Decades often pass before some sexual abuse victims work up the courage to report that they were violated, former Denver County Magistrate Judge Paul Quinn said Tuesday.
Some never acknowledge the abuse, and many are so distraught that they’re driven to suicide, Quinn told a state House Judiciary committee.
“I could never tell the truth about my sexual abuse” as a teenager assaulted by a Catholic priest, he said. “It took me 51 years before I could reveal it.”
So the statute of limitations to prosecute mandatory reporters who fail to contact authorities about abuse should be 50 years, Quinn said.
Alas, decades aren’t on the table, but Senate Bill 49, proposed by Sen. Rhonda Fields, D-Aurora, would nearly double the 18-month statute of limitations to three years.
It’s a disappointingly short extension, Quinn said, but he supported it anyway just before the committee unanimously approved it. It now goes for a vote on the House floor, backed by Rep. Dafna Michaelson Jenet, D-Commerce City.
Mandatory reporters, such as teachers, doctors and social workers, are legally obligated to contact police, the Colorado Department of Human Services or the state child abuse hotline when they encounter allegations of abuse. Failure to do so is a misdemeanor.
A previous push to set a 10-year statute of limitations failed, Michaelson Jenet said. And this year’s initial proposal called for five years before it was whittled to three.
About 25 percent of girls and 17 percent of boys will be sexually abused before they turn 18, and 80 percent of their cases will go unreported, she said.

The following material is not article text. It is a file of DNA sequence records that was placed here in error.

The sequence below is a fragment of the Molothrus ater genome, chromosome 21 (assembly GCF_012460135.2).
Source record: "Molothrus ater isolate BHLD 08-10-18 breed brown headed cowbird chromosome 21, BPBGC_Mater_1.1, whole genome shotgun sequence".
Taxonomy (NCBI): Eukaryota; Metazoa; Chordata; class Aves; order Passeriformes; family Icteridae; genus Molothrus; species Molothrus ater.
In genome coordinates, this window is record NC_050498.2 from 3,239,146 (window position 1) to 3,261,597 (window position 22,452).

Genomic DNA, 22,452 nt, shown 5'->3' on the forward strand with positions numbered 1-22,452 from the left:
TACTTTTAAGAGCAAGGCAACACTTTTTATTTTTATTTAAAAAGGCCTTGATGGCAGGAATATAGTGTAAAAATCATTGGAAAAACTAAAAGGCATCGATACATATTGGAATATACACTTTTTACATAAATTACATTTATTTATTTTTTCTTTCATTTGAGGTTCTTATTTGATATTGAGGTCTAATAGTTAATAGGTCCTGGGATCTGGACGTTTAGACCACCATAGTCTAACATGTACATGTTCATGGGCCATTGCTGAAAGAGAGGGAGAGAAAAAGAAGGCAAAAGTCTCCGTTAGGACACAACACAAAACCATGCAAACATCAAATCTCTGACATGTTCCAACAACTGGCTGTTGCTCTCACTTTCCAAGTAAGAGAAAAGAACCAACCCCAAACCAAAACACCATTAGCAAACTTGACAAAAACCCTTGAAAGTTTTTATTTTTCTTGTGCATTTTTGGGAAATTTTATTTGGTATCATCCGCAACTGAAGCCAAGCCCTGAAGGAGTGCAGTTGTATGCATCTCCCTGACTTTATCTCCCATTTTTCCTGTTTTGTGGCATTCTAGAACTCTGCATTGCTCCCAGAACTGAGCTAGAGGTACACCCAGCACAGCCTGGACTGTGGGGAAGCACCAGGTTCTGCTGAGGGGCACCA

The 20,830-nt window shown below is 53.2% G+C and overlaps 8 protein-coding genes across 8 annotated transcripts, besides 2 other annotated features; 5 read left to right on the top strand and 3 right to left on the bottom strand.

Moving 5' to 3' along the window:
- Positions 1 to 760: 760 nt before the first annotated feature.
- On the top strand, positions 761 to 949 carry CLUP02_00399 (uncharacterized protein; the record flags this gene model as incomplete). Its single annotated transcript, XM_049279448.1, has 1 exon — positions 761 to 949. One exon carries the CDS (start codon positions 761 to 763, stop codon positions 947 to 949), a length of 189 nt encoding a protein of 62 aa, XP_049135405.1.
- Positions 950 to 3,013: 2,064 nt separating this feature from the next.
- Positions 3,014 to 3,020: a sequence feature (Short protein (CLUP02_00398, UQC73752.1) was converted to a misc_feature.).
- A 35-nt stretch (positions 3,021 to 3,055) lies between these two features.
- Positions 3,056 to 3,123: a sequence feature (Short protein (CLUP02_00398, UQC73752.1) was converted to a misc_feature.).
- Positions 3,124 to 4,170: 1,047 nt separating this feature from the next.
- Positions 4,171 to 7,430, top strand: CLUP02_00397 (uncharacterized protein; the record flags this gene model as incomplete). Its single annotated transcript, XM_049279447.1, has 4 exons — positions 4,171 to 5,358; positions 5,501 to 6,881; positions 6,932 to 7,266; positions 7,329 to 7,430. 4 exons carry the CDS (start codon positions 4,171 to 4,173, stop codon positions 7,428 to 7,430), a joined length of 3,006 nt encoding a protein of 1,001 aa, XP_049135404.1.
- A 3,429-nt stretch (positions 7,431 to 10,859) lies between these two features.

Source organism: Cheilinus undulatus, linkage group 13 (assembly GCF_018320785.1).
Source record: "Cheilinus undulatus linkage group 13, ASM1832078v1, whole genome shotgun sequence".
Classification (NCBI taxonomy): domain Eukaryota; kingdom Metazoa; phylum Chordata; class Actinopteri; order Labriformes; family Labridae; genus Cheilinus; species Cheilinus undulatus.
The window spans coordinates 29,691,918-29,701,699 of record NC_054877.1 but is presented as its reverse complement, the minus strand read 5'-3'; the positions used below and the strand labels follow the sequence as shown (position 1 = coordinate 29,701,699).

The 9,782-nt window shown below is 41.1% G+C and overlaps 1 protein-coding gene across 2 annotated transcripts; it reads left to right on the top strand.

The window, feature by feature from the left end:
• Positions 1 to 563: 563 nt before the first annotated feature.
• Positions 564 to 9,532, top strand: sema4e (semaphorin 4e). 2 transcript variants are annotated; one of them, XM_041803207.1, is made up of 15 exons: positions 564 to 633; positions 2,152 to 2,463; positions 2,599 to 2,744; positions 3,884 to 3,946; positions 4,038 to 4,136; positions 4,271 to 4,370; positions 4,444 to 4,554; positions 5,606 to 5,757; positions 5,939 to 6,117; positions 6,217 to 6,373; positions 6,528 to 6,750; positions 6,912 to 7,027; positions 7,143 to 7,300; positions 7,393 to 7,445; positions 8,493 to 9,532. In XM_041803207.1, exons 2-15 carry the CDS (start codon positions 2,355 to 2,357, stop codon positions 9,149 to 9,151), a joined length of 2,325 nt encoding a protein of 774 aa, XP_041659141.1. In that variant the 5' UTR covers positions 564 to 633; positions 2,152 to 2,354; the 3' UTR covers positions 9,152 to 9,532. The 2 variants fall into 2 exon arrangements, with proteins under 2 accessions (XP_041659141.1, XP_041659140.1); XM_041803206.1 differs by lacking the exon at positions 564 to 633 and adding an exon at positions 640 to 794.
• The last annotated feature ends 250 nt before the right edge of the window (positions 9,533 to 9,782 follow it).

Mandatory reporters are important because abusers rarely commit a single crime, said Rep. Terri Carver, R-Colorado Springs. The same child can be abused repeatedly, or multiple children can be victimized. So the mandatory reporters are key to preventing more abuse.
“We need to hold mandatory reporters accountable for that failure and the harm that they do,” Carver said. “And extending the statute of limitations helps us hold them accountable to a greater extent.”
“If you don’t report a sexual abuser, that abuser has an opportunity to keep abusing,” Michaelson Jenet said. “Once the child does disclose, that is day one. And they have three years in which to come back and say, ‘Hey, something happened to me, and I told somebody, and they never reported it.’ ”
“This bill gives us an opportunity to hold people accountable for not doing something that they should be doing in the first place,” said Blake Harrison, a prosecutor in the Denver District Attorney’s Office.
But Tristan Gorman, of the Colorado Criminal Defense Bar, said 18 months is enough time for the misdemeanor crime of failure to report, and three years would be too long.
The longer these cases drag out, the more memories and documents are lost and witnesses become unable or unwilling to testify, Gorman said.
With the committee’s approval, Michaelson Jenet said the measure can be brought to the House floor for a vote this week.